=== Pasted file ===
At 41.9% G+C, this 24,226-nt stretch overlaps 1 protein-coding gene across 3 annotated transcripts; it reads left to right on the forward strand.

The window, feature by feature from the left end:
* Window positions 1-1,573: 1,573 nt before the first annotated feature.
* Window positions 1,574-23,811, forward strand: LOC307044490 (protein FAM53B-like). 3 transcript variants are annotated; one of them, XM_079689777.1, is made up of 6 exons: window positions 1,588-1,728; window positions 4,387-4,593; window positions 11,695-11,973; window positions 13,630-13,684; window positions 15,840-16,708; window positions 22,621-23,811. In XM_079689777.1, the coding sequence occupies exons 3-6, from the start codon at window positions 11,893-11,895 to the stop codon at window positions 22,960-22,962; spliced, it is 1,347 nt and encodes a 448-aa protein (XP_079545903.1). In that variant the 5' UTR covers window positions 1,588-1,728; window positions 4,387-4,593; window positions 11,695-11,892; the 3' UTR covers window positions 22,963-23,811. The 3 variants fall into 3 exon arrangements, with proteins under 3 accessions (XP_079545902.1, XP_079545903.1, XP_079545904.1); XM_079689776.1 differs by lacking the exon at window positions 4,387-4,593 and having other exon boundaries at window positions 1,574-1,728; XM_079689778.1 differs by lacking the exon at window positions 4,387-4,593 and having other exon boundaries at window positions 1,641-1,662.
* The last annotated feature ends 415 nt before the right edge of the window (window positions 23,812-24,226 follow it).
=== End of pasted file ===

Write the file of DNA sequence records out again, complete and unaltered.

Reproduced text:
At 41.9% G+C, this 24,226-nt stretch overlaps 1 protein-coding gene across 3 annotated transcripts; it reads left to right on the forward strand.

The window, feature by feature from the left end:
* Window positions 1-1,573: 1,573 nt before the first annotated feature.
* Window positions 1,574-23,811, forward strand: LOC307044490 (protein FAM53B-like). 3 transcript variants are annotated; one of them, XM_079689777.1, is made up of 6 exons: window positions 1,588-1,728; window positions 4,387-4,593; window positions 11,695-11,973; window positions 13,630-13,684; window positions 15,840-16,708; window positions 22,621-23,811. In XM_079689777.1, the coding sequence occupies exons 3-6, from the start codon at window positions 11,893-11,895 to the stop codon at window positions 22,960-22,962; spliced, it is 1,347 nt and encodes a 448-aa protein (XP_079545903.1). In that variant the 5' UTR covers window positions 1,588-1,728; window positions 4,387-4,593; window positions 11,695-11,892; the 3' UTR covers window positions 22,963-23,811. The 3 variants fall into 3 exon arrangements, with proteins under 3 accessions (XP_079545902.1, XP_079545903.1, XP_079545904.1); XM_079689776.1 differs by lacking the exon at window positions 4,387-4,593 and having other exon boundaries at window positions 1,574-1,728; XM_079689778.1 differs by lacking the exon at window positions 4,387-4,593 and having other exon boundaries at window positions 1,641-1,662.
* The last annotated feature ends 415 nt before the right edge of the window (window positions 23,812-24,226 follow it).